“But the fruit of the Spirit is love, joy, peace, patience, kindness, goodness, faithfulness, gentleness and self-control. Against such things there is no law” (Gal. 5:22–23).
“But the wisdom that is from above is first pure, then peaceable, gentle, easy to be entreated, full of mercy and good fruits, without partiality, and without hypocrisy” (James 3:17).
These two quotations are not surprising; gentleness is something we should expect from a loving God. However, the fruit and wisdom of gentleness are given to us, and God expects us to be gentle. Here are two examples:
“Those who oppose him he must gently instruct, in the hope that God will grant them repentance leading them to a knowledge of the truth” (2 Tim. 2:25).
“But in your hearts set apart Christ as Lord. Always be prepared to give an answer to everyone who asks you to give the reason for the hope that you have. But do this with gentleness and respect” (1 Pet. 3:15).
We are gentle with fragile things such as china figurines and with helpless things like newborn babies. We are not accustomed to being gentle towards enemies of the gospel and people who are belligerently anti-Christian. The fragile and the helpless engender a gentle response. We are afraid they will break if we are not gentle. This response is not a fruit of the Spirit. It is something the majority of people in this world have naturally. The antagonist does not evoke a gentle response, so we are not gentle with him. We do not care whether he is breakable.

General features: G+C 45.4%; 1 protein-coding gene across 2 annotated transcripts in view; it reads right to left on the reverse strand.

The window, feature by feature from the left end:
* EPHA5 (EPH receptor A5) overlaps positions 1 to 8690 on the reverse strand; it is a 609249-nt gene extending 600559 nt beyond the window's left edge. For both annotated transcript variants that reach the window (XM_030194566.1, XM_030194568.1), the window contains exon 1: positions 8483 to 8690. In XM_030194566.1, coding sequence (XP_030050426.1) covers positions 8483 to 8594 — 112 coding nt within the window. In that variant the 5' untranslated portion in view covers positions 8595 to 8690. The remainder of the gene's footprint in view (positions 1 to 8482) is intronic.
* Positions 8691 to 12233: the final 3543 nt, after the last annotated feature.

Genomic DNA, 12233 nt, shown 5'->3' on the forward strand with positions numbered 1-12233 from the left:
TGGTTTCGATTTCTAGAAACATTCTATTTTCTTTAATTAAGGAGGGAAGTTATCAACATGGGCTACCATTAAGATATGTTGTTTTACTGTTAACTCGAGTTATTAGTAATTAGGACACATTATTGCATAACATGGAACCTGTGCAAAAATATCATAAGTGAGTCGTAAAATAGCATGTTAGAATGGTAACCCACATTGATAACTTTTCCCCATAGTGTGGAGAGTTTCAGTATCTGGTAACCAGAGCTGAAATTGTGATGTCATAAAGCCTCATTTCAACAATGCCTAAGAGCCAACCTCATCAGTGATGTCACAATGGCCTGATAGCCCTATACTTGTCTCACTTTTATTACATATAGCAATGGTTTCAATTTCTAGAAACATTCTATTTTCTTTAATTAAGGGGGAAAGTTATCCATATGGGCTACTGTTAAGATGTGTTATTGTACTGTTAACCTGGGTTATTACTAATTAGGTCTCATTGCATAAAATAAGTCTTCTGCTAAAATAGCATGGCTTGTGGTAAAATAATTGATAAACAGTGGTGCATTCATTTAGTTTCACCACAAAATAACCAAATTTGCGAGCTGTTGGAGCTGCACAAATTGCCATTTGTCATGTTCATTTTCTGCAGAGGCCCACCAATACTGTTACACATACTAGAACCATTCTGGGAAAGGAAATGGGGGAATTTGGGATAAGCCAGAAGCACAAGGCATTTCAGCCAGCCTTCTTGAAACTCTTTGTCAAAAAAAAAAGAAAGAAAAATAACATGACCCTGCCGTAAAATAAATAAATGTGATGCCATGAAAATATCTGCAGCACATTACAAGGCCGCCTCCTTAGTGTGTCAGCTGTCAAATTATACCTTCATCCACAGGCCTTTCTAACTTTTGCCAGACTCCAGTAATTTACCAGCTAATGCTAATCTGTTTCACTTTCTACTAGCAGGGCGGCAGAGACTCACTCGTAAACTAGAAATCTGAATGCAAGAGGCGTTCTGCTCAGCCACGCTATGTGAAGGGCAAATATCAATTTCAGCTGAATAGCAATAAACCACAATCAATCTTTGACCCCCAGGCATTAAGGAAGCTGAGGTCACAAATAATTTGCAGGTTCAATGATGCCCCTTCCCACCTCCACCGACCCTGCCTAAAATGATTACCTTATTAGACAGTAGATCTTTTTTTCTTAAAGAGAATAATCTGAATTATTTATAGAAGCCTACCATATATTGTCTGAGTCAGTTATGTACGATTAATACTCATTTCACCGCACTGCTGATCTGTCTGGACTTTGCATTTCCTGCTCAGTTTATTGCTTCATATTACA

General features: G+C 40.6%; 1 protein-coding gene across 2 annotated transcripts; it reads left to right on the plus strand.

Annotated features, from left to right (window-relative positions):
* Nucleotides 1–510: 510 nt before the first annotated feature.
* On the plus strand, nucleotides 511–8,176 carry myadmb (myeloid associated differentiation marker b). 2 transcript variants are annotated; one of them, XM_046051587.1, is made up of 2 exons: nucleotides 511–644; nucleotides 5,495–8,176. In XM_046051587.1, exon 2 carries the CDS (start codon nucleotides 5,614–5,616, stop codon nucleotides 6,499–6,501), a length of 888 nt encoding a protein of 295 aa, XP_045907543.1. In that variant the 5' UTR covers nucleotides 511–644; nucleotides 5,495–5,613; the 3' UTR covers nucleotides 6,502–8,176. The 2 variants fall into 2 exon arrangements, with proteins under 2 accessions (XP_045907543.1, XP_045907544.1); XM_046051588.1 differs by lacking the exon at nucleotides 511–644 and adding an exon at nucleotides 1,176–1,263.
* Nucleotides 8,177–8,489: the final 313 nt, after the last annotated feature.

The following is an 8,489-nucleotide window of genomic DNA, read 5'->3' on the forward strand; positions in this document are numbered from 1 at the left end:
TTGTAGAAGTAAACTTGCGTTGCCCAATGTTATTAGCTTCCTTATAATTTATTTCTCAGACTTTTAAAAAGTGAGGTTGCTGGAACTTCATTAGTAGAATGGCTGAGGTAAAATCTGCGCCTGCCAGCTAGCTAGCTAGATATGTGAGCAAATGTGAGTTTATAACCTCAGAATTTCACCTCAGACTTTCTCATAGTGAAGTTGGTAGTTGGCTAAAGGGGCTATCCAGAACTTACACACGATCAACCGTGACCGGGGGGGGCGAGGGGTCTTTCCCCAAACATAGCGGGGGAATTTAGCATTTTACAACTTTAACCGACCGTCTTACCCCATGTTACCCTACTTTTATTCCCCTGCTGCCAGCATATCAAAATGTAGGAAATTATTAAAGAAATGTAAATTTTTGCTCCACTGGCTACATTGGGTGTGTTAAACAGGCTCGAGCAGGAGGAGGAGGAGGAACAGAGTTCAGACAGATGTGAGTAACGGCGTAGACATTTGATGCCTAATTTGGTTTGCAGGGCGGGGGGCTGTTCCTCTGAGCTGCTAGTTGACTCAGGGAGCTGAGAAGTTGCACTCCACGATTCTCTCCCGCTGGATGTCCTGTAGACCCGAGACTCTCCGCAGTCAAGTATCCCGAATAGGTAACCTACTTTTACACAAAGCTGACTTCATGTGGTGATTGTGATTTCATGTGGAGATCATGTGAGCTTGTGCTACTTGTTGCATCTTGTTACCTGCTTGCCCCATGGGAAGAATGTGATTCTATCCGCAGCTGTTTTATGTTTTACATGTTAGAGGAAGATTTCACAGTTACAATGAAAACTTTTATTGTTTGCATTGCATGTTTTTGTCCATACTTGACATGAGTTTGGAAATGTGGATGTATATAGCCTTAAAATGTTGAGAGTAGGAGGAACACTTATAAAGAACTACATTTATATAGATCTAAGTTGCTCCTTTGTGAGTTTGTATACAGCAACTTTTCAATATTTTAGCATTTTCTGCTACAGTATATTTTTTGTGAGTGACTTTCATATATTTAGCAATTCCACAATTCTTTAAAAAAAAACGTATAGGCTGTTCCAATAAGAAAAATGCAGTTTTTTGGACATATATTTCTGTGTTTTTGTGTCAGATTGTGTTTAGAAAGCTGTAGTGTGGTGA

When the servant of the Lord has the gentleness that is from above, he corrects his opponents gently. Like the other fruits of the Spirit, this gentleness is not something we can fabricate. It is given to us, and it is commanded.
God requires us to refute the opposition and yet not be quarrelsome. 2 Timothy 2:24–25 confirms this teaching: “and the Lord’s servant must not quarrel; instead he must be kind to everyone, able to teach, not resentful. Those who oppose him, he must gently instruct.”
There is increasing opposition today to Christians and to sound doctrine. Elders must be able to refute those in opposition (Titus 1:9), but they must do it gently, kindly, and without quarreling. We can chooseto be gentle because we already have gentleness through the presence of the Holy Spirit.
*Excerpted from Weapons & Tactics. To purchase, visit ccmbooks.org/bookstore.
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